I've been thinking a lot recently about guilt in recovery, and as I mentioned in a previous post, this is something I want to explore in more detail. I don't however feel that I have quite pinned down what I have to say on the matter, or even how I feel about it personally, and so for now I want to continue to explore the emotions that surround it.
Fear is something we talk about a lot in recovery. We have "fear foods", fear of change, of weight gain, of comparison... fear of not being worthy of recovery, fear of failing at it, or on the flip side being 'too good' at it. Fear of overeating, of binging, of overshoot... fear of letting people down, fear of relapse. Fear, fear, FEAR! So you get my point... Recovery is scary. What I want to look at today though, is how that fear manifests in real life, and consequently how we can use this to help us identify our disordered behaviours and spot our ED thoughts.
Personally, I feel the most frequent way in which I express fear is through anger. For example, if my mum were to offer me a slice of a cake she'd made, then on a bad day I might shout at her or look at her as if she were stupid, voicing how ignorant and spiteful it was of her to have the audacity to do such a thing. I would think she was the most horrible person ever, and that she wanted to make my life miserable... it wouldn't even cross my mind that she was being, wait for it... nice!?
Okay, so maybe you're now thinking I'm a nasty piece of work, and yes - I'm thinking that too (queue the aforementioned guilt), but the point I'm making here, is that albeit an unpleasant one, this is an expression of fear. I know on reflection, that me acting out like this, is the result of my ED having a complete freak out because it's so scared of this cake. My disordered thoughts are going crazy trying to warn me of the terrors of unknown calories, 'unhealthy' foods, sugar, unplanned snacks, the list goes on. It's all happening at 100mph though, because zoom back out to real life for a second - my mums just offered me cake and she's waiting for a response. My ED knows that given enough time, then at this point in recovery, my rational voice will likely have the strength to take over and let me do what I truly want to do, and accept the cake. Therefore, it needs to act quickly so it uses this fear to enact the defence mechanism of anger.
You're probably wondering what on earth you're supposed to do with this information? This is the key. Information is power when it comes to recovery, as the more we learn about how our ED's choose to express themselves, the easier it is for us to identify them. I mentioned a second ago that it can be time restraints that allow our ED voices to win, because arguing with them is a process, and especially when the disordered thoughts are strong, it can be a confusing and uncertain one that takes a lot of convincing. Therefore, we can arm ourselves to deal with a variety of different situations by coming up with a quick and effective response to a common emotion they provoke.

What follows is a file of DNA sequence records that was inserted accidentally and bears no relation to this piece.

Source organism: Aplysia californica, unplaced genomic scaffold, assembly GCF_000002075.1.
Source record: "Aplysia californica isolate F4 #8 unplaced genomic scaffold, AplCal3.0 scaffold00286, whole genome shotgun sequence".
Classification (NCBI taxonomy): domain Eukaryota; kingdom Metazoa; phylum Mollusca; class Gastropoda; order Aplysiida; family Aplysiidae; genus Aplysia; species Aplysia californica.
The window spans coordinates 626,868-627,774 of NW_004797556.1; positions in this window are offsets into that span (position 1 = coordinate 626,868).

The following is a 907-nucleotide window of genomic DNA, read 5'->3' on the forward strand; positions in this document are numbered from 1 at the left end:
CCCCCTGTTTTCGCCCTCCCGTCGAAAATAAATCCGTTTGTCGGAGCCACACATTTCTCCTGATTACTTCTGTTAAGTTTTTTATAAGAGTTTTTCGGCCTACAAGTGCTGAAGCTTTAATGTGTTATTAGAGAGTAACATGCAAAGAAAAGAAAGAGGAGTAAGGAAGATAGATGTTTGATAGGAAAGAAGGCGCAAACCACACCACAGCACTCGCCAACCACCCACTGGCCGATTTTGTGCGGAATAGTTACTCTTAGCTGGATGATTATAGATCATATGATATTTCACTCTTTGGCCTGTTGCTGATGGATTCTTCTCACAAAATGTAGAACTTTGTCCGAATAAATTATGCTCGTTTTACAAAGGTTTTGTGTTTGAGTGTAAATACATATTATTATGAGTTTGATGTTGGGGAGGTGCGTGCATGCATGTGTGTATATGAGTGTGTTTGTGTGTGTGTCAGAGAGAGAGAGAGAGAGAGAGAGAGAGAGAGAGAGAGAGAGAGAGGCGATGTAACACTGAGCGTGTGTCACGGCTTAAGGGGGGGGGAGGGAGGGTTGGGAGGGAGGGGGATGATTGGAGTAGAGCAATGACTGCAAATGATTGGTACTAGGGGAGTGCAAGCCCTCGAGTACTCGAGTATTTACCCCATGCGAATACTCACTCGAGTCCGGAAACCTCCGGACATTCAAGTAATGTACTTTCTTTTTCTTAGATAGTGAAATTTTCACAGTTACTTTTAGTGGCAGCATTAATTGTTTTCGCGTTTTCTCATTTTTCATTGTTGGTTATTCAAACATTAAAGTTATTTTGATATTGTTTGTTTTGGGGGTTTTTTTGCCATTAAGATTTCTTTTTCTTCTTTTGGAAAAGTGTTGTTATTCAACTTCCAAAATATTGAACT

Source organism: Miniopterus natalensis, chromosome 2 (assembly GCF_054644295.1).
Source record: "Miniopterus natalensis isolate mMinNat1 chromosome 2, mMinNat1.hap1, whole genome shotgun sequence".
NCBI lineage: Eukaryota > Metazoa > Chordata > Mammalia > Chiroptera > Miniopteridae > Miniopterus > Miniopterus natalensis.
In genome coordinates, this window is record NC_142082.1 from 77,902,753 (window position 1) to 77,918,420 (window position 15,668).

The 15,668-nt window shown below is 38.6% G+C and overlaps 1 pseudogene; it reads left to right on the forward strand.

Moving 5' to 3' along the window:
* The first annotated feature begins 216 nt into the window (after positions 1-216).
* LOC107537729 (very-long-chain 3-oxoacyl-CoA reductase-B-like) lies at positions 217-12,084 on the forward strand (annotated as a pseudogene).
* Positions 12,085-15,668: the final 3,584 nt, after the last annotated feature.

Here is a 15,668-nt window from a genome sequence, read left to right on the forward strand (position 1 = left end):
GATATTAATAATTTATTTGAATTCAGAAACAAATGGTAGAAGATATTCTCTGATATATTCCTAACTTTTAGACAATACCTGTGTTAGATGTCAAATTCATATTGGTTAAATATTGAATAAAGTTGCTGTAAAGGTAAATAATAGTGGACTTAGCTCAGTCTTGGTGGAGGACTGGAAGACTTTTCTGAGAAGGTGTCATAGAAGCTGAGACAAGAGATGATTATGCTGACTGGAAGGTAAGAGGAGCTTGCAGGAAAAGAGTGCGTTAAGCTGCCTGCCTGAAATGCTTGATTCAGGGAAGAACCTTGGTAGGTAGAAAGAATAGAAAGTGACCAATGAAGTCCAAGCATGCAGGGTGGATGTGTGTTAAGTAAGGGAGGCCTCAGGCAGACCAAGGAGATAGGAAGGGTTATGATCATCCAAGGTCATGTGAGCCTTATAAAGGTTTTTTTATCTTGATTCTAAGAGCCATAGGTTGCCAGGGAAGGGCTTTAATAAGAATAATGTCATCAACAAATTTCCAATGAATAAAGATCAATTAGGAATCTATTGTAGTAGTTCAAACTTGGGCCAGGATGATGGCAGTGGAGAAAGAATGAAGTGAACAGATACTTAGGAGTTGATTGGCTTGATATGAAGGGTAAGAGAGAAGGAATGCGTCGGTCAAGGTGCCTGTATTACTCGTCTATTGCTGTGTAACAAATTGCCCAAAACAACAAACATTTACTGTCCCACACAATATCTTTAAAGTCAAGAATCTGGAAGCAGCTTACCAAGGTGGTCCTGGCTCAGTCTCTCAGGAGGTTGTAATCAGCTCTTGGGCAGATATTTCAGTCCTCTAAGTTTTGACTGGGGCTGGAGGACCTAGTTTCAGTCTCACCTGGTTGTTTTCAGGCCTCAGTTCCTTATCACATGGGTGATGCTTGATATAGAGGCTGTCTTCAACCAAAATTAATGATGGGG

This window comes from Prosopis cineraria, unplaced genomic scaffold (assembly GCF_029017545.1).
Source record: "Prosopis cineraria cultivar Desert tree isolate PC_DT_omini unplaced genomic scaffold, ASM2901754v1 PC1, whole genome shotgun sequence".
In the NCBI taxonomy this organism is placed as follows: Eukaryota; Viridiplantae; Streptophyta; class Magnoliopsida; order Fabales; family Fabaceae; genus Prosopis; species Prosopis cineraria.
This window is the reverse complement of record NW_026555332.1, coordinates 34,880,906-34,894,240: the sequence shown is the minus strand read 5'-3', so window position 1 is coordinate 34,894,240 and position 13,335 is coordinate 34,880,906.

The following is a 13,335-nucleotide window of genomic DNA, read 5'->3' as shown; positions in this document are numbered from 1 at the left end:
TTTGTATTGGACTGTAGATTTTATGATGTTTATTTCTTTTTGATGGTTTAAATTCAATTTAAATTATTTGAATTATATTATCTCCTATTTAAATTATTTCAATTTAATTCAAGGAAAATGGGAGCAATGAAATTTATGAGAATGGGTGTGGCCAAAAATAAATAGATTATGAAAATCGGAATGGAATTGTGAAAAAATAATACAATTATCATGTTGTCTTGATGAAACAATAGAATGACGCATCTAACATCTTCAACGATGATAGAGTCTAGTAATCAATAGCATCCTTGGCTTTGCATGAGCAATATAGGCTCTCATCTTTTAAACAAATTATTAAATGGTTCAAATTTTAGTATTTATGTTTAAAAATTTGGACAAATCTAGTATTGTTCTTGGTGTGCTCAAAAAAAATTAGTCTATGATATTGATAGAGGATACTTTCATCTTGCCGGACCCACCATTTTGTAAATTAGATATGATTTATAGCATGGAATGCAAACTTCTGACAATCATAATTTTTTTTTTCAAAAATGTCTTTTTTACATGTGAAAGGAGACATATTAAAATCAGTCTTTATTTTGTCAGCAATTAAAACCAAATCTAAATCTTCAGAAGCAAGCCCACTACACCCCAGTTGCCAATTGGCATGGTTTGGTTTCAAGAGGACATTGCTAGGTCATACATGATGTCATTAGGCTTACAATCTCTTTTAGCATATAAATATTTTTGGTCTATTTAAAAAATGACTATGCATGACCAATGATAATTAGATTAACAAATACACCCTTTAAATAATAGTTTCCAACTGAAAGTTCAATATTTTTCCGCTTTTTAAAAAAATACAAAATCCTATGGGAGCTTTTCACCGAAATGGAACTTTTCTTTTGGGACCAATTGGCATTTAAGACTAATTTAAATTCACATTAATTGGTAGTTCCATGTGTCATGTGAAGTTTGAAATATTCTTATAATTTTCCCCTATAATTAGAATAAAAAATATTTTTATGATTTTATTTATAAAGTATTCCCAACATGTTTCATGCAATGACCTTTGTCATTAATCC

To explain, I mean that now we know that anger is our ED's shortcut to getting it's way in fearful situations, we can generate a mantra or coping mechanism that we implement every time we start to see red. For example, say that on a subsequent day a friend invited me to go out for a milkshake, then when the thoughts like "Ughh, my friends don't even know me... they don't even try to understand, why would I want to get a milkshake!!" start to hit, we can recognise what is happening. This gives us back some of the power our ED voice has been stealing, as we can then chose to make a recovery decision and implement opposite actions, and then feel the fear and do it anyway, and accept the invitation.
I'm conscious that maybe I'm making that sound too easy. Of course just identifying the ED thought is not the great solution you may be seeking, it is only the first step in the "Identify, Challenge, REPEAT" process I have discussed previously on the blog (https://therecoverybean.wixsite.com/therecoverybean/post/identify-challenge-repeat). You are still going to have to face the anxieties and discomfort that defying your ED brings, but that's what recovery is unfortunately. We just have to deal with it using the usual distractions, mantras, and lists of reasons to recover, and if these prove inadequate, then just wait for the feelings to pass which I promise they will. What this method of connecting key emotions does bring to our recovery though, is the ability to spot our ED's in places they may usually get away with hiding. This is because rather than having to know the ins and outs of everything we fear, which lets face it is a lot, we can identify them by knowing how said fear presents itself for us.
I hope this post can help a few of you along your recovery journey,
Let me know what you think or if you have any further insight on the topic!
More from me soon,
Mais// The Recovery Bean <3